Enhanced Surface Water Flood Forecasts: Summer 2022 Yorkshire Testbed

This project builds on the original iCASP Enhanced Surface Water Flood Forecasts project which ran for 14 months from April 2018.

A set of new flood forecast tools were developed with evidence of their potential to improve surface water flood forecasting provision in Yorkshire, and indeed nationally. The enhanced forecasts provide more detail on the time and location of potential surface water flooding up to 36 hours in advance of a flood event, whilst accounting for the uncertainties in forecasting summertime convective rainfall.

The forecasts were tested during a workshop held for Yorkshire-based forecast providers. Feedback from participants was that the enhanced forecast information would be useful to their organisation but further development and testing is needed if it were to be incorporated into existing operational national surface water flood forecasting provision.

In this bolt-on project, we will further develop the tools to meet the Yorkshire users’ needs, following their recommendations. We will quantitatively evaluate the tools over a historical period of several years and test them with users over an entire summer season through a 2022 Yorkshire Surface Water Flood Forecasting Testbed. Results will inform development of the national scale forecast system and business case(s) for further investment.

The project has strong support from the West Yorkshire Lead Local Flood Authorities and the Flood Forecasting Centre, which works across the parent organisations of the Met Office and Environment Agency to provide flood forecasts for England and Wales.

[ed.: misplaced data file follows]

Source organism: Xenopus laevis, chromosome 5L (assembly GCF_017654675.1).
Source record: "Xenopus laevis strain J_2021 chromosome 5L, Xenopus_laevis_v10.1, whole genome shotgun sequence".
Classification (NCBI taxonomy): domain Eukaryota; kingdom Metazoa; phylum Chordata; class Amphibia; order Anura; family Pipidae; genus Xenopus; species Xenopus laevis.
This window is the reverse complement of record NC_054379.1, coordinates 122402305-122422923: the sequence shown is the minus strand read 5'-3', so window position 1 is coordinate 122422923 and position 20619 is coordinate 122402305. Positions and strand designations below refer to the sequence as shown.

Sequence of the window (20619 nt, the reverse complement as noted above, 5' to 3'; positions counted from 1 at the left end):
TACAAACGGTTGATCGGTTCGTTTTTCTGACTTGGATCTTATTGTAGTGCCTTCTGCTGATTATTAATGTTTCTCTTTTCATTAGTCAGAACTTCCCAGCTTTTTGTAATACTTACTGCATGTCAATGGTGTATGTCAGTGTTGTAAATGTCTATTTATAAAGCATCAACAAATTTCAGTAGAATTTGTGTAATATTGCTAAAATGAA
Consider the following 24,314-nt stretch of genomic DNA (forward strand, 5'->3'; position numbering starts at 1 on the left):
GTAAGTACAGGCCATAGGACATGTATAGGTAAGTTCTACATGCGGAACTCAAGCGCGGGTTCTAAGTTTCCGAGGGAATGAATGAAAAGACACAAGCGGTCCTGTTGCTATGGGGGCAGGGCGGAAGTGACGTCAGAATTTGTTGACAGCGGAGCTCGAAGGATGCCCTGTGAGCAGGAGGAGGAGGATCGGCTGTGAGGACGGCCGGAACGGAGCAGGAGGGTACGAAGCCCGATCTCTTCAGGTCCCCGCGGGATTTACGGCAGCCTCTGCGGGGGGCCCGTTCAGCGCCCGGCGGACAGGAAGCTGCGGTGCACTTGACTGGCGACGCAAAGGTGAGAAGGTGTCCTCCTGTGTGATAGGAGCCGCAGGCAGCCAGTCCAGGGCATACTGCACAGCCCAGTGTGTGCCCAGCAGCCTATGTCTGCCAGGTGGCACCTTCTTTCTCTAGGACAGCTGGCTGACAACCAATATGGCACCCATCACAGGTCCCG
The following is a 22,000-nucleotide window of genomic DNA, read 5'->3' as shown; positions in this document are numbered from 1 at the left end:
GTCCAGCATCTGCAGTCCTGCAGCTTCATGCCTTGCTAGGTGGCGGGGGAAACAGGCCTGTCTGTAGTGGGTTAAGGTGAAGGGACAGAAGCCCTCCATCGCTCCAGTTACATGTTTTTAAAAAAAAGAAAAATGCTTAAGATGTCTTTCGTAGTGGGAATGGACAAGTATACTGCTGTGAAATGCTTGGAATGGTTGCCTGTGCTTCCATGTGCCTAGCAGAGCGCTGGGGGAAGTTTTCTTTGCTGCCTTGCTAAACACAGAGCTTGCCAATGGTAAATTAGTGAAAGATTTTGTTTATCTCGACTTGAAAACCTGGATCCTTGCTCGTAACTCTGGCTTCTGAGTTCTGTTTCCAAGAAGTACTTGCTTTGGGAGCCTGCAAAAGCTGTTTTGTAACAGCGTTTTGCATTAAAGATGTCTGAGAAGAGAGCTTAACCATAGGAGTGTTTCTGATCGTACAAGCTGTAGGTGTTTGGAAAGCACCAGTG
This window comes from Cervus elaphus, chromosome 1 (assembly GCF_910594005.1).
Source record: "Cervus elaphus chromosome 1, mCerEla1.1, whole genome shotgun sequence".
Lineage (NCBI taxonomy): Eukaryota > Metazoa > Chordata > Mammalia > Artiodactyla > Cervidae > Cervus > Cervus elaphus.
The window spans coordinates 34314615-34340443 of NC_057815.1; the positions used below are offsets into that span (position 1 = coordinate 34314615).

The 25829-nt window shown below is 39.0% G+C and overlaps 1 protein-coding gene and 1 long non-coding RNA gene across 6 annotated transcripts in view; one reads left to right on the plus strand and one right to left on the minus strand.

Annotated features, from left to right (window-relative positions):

Surface water flooding is seen as one of the biggest risks to residents because it tends to occur in populated urban areas, where many properties and key infrastructure are affected. There is growing evidence that intense rainfall and flooding is increasing and this will continue due to climate change.

This project will update the tools to address recommendations that existing static surface water flood risk maps would be better used in forecasting. A simpler ‘look up approach’ could be used, where rather than running a hydraulic model flood in real-time, the rainfall forecasts could be linked to the static surface water flood risk maps to produce a flood forecast. This would massively reduce the expense of the data processing, making operationalising the tool much more practical.

Using historical forecast data over the past 3 to 5 years, the project will provide quantitative evidence that the rainfall processing methodology works and through the Testbed, assess whether or not users find the tools sufficiently useful and complementary to existing provision to justify significant further national investment.

By linking up with current and future national-level projects conducted by the Met Office, Defra, Environment Agency, Flood Forecasting Centre and others the impact legacy of this project will be significant.

The bolt-on project has three work packages:

1. Further co-develop flood forecast tools

2. Quantitative evaluation of tools to develop user-centric confidence 3. User testing through Testbed in Summer 2022

3. User testing through Testbed in Summer 2022

It will produce four key outputs:

Co-developed flood forecasting tools: incorporation of static Risk of Flooding from Surface Water (RoFSW) maps and ability to run them in a real-time setting. The tools are designed for use by Lead Local Flood Authority flood managers to monitor and prepare for surface water flood incidents.

Quantitative evidence for the skill of the forecast tools, evaluated over a long period (i.e. 3 to 5 summer seasons)

Evidence for the effectiveness and confidence of the forecast tools with users.

Recommendations for any required further development and how the tools could be incorporated into existing national forecast provisions.

Workshop Findings

iCASP Project Team

Project lead: Dr Cathryn Birch

Impact Translation Fellows, Thomas Willis, Dr Ben Maybee,

Dr Steven Boeing, Dr Mark Trigg, Prof Alan Blyth, University of Leeds


Flood Forecasting Centre, Met Office, University of Oxford


February 2022 to end January 2023.